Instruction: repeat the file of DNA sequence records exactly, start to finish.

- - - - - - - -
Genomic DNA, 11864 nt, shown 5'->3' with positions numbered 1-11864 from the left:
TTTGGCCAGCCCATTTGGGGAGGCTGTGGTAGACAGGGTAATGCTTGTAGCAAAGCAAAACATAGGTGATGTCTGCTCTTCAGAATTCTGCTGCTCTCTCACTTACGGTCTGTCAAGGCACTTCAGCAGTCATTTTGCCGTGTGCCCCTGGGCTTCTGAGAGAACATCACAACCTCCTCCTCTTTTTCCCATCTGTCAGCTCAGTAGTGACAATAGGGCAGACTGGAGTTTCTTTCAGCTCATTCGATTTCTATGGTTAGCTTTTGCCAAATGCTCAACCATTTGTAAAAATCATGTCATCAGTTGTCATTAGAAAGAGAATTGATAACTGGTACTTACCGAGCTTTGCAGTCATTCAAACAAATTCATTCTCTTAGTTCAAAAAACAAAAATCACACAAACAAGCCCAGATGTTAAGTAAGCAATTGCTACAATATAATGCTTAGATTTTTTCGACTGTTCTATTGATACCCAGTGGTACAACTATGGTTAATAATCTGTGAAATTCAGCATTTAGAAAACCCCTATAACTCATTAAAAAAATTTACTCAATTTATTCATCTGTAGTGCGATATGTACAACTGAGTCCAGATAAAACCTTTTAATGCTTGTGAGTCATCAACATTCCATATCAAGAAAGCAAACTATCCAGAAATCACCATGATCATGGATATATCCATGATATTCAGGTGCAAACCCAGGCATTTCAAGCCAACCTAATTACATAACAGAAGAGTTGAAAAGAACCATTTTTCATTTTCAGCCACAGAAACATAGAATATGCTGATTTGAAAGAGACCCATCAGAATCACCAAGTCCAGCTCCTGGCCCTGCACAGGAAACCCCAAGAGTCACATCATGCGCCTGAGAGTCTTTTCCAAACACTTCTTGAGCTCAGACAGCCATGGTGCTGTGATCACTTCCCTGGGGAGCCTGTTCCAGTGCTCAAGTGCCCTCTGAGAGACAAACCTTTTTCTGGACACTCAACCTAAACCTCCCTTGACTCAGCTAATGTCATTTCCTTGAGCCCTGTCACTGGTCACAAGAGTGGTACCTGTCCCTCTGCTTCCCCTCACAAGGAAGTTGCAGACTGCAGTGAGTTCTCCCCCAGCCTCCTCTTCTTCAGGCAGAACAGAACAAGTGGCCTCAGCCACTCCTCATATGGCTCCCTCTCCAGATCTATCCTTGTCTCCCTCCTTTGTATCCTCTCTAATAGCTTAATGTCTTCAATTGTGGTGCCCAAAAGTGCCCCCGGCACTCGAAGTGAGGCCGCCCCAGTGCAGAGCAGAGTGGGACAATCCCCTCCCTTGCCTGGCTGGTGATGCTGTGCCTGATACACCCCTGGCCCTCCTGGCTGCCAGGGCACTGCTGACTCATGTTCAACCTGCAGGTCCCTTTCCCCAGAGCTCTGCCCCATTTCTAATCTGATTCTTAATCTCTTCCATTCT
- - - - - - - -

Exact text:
Genomic DNA, 11864 nt, shown 5'->3' with positions numbered 1-11864 from the left:
TTTGGCCAGCCCATTTGGGGAGGCTGTGGTAGACAGGGTAATGCTTGTAGCAAAGCAAAACATAGGTGATGTCTGCTCTTCAGAATTCTGCTGCTCTCTCACTTACGGTCTGTCAAGGCACTTCAGCAGTCATTTTGCCGTGTGCCCCTGGGCTTCTGAGAGAACATCACAACCTCCTCCTCTTTTTCCCATCTGTCAGCTCAGTAGTGACAATAGGGCAGACTGGAGTTTCTTTCAGCTCATTCGATTTCTATGGTTAGCTTTTGCCAAATGCTCAACCATTTGTAAAAATCATGTCATCAGTTGTCATTAGAAAGAGAATTGATAACTGGTACTTACCGAGCTTTGCAGTCATTCAAACAAATTCATTCTCTTAGTTCAAAAAACAAAAATCACACAAACAAGCCCAGATGTTAAGTAAGCAATTGCTACAATATAATGCTTAGATTTTTTCGACTGTTCTATTGATACCCAGTGGTACAACTATGGTTAATAATCTGTGAAATTCAGCATTTAGAAAACCCCTATAACTCATTAAAAAAATTTACTCAATTTATTCATCTGTAGTGCGATATGTACAACTGAGTCCAGATAAAACCTTTTAATGCTTGTGAGTCATCAACATTCCATATCAAGAAAGCAAACTATCCAGAAATCACCATGATCATGGATATATCCATGATATTCAGGTGCAAACCCAGGCATTTCAAGCCAACCTAATTACATAACAGAAGAGTTGAAAAGAACCATTTTTCATTTTCAGCCACAGAAACATAGAATATGCTGATTTGAAAGAGACCCATCAGAATCACCAAGTCCAGCTCCTGGCCCTGCACAGGAAACCCCAAGAGTCACATCATGCGCCTGAGAGTCTTTTCCAAACACTTCTTGAGCTCAGACAGCCATGGTGCTGTGATCACTTCCCTGGGGAGCCTGTTCCAGTGCTCAAGTGCCCTCTGAGAGACAAACCTTTTTCTGGACACTCAACCTAAACCTCCCTTGACTCAGCTAATGTCATTTCCTTGAGCCCTGTCACTGGTCACAAGAGTGGTACCTGTCCCTCTGCTTCCCCTCACAAGGAAGTTGCAGACTGCAGTGAGTTCTCCCCCAGCCTCCTCTTCTTCAGGCAGAACAGAACAAGTGGCCTCAGCCACTCCTCATATGGCTCCCTCTCCAGATCTATCCTTGTCTCCCTCCTTTGTATCCTCTCTAATAGCTTAATGTCTTCAATTGTGGTGCCCAAAAGTGCCCCCGGCACTCGAAGTGAGGCCGCCCCAGTGCAGAGCAGAGTGGGACAATCCCCTCCCTTGCCTGGCTGGTGATGCTGTGCCTGATACACCCCTGGCCCTCCTGGCTGCCAGGGCACTGCTGACTCATGTTCAACCTGCAGGTCCCTTTCCCCAGAGCTCTGCCCCATTTCTAATCTGATTCTTAATCTCTTCCATTCT